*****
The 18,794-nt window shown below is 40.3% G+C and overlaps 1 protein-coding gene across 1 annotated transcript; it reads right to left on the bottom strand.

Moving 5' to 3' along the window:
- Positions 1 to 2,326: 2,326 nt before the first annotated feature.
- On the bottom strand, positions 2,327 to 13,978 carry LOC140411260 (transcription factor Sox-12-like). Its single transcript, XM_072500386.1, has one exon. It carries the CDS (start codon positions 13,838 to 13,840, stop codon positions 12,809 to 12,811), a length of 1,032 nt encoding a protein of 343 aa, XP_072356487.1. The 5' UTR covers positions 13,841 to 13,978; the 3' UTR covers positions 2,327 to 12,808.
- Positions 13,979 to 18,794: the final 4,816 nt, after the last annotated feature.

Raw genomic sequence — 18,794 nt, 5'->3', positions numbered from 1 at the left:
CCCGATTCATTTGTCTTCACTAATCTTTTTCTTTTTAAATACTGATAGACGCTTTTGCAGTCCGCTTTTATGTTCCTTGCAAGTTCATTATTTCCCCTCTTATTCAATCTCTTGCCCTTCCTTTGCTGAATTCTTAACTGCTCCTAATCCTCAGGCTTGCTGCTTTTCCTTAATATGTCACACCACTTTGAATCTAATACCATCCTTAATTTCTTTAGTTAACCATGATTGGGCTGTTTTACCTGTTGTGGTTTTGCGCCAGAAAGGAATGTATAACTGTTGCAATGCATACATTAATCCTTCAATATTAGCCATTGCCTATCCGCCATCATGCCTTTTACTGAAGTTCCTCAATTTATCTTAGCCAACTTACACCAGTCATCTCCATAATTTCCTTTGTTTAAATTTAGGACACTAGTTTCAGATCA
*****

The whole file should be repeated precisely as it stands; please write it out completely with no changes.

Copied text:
The 18,794-nt window shown below is 40.3% G+C and overlaps 1 protein-coding gene across 1 annotated transcript; it reads right to left on the bottom strand.

Moving 5' to 3' along the window:
- Positions 1 to 2,326: 2,326 nt before the first annotated feature.
- On the bottom strand, positions 2,327 to 13,978 carry LOC140411260 (transcription factor Sox-12-like). Its single transcript, XM_072500386.1, has one exon. It carries the CDS (start codon positions 13,838 to 13,840, stop codon positions 12,809 to 12,811), a length of 1,032 nt encoding a protein of 343 aa, XP_072356487.1. The 5' UTR covers positions 13,841 to 13,978; the 3' UTR covers positions 2,327 to 12,808.
- Positions 13,979 to 18,794: the final 4,816 nt, after the last annotated feature.

Raw genomic sequence — 18,794 nt, 5'->3', positions numbered from 1 at the left:
CCCGATTCATTTGTCTTCACTAATCTTTTTCTTTTTAAATACTGATAGACGCTTTTGCAGTCCGCTTTTATGTTCCTTGCAAGTTCATTATTTCCCCTCTTATTCAATCTCTTGCCCTTCCTTTGCTGAATTCTTAACTGCTCCTAATCCTCAGGCTTGCTGCTTTTCCTTAATATGTCACACCACTTTGAATCTAATACCATCCTTAATTTCTTTAGTTAACCATGATTGGGCTGTTTTACCTGTTGTGGTTTTGCGCCAGAAAGGAATGTATAACTGTTGCAATGCATACATTAATCCTTCAATATTAGCCATTGCCTATCCGCCATCATGCCTTTTACTGAAGTTCCTCAATTTATCTTAGCCAACTTACACCAGTCATCTCCATAATTTCCTTTGTTTAAATTTAGGACACTAGTTTCAGATCA